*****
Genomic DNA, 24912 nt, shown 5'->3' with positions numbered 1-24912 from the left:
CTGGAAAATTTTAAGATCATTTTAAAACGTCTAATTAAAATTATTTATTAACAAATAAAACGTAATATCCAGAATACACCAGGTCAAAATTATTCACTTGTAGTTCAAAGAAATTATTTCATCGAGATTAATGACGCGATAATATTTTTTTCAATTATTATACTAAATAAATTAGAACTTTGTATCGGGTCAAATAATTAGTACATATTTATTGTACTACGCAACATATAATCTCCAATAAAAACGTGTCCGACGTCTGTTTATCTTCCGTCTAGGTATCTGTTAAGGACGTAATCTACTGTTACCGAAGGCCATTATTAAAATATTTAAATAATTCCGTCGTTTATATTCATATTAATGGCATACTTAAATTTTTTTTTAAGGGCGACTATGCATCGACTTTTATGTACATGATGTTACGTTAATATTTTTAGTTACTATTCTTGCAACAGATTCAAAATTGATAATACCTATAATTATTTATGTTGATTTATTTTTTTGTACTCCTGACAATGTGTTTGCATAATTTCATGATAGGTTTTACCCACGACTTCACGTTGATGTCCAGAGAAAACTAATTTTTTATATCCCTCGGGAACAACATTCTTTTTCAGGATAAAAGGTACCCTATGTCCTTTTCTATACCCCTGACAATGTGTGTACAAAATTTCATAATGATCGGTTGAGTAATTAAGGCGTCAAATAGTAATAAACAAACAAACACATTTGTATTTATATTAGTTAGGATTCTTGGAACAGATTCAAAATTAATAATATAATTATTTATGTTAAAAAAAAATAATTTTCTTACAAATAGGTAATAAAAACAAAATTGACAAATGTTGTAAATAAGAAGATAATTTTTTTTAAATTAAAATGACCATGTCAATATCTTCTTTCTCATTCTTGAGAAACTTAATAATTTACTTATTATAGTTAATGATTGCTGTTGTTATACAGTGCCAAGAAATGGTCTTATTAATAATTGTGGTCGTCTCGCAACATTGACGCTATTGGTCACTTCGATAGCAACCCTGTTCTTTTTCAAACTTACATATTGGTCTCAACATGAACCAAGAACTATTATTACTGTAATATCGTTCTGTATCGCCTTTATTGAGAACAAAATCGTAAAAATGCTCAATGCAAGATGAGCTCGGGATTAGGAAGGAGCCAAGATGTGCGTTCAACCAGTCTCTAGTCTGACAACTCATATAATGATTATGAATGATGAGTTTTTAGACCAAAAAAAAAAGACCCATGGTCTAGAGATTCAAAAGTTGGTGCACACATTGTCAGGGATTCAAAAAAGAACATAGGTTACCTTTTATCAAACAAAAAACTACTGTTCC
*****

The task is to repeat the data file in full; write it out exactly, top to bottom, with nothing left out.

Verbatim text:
Genomic DNA, 24912 nt, shown 5'->3' with positions numbered 1-24912 from the left:
CTGGAAAATTTTAAGATCATTTTAAAACGTCTAATTAAAATTATTTATTAACAAATAAAACGTAATATCCAGAATACACCAGGTCAAAATTATTCACTTGTAGTTCAAAGAAATTATTTCATCGAGATTAATGACGCGATAATATTTTTTTCAATTATTATACTAAATAAATTAGAACTTTGTATCGGGTCAAATAATTAGTACATATTTATTGTACTACGCAACATATAATCTCCAATAAAAACGTGTCCGACGTCTGTTTATCTTCCGTCTAGGTATCTGTTAAGGACGTAATCTACTGTTACCGAAGGCCATTATTAAAATATTTAAATAATTCCGTCGTTTATATTCATATTAATGGCATACTTAAATTTTTTTTTAAGGGCGACTATGCATCGACTTTTATGTACATGATGTTACGTTAATATTTTTAGTTACTATTCTTGCAACAGATTCAAAATTGATAATACCTATAATTATTTATGTTGATTTATTTTTTTGTACTCCTGACAATGTGTTTGCATAATTTCATGATAGGTTTTACCCACGACTTCACGTTGATGTCCAGAGAAAACTAATTTTTTATATCCCTCGGGAACAACATTCTTTTTCAGGATAAAAGGTACCCTATGTCCTTTTCTATACCCCTGACAATGTGTGTACAAAATTTCATAATGATCGGTTGAGTAATTAAGGCGTCAAATAGTAATAAACAAACAAACACATTTGTATTTATATTAGTTAGGATTCTTGGAACAGATTCAAAATTAATAATATAATTATTTATGTTAAAAAAAAATAATTTTCTTACAAATAGGTAATAAAAACAAAATTGACAAATGTTGTAAATAAGAAGATAATTTTTTTTAAATTAAAATGACCATGTCAATATCTTCTTTCTCATTCTTGAGAAACTTAATAATTTACTTATTATAGTTAATGATTGCTGTTGTTATACAGTGCCAAGAAATGGTCTTATTAATAATTGTGGTCGTCTCGCAACATTGACGCTATTGGTCACTTCGATAGCAACCCTGTTCTTTTTCAAACTTACATATTGGTCTCAACATGAACCAAGAACTATTATTACTGTAATATCGTTCTGTATCGCCTTTATTGAGAACAAAATCGTAAAAATGCTCAATGCAAGATGAGCTCGGGATTAGGAAGGAGCCAAGATGTGCGTTCAACCAGTCTCTAGTCTGACAACTCATATAATGATTATGAATGATGAGTTTTTAGACCAAAAAAAAAAGACCCATGGTCTAGAGATTCAAAAGTTGGTGCACACATTGTCAGGGATTCAAAAAAGAACATAGGTTACCTTTTATCAAACAAAAAACTACTGTTCC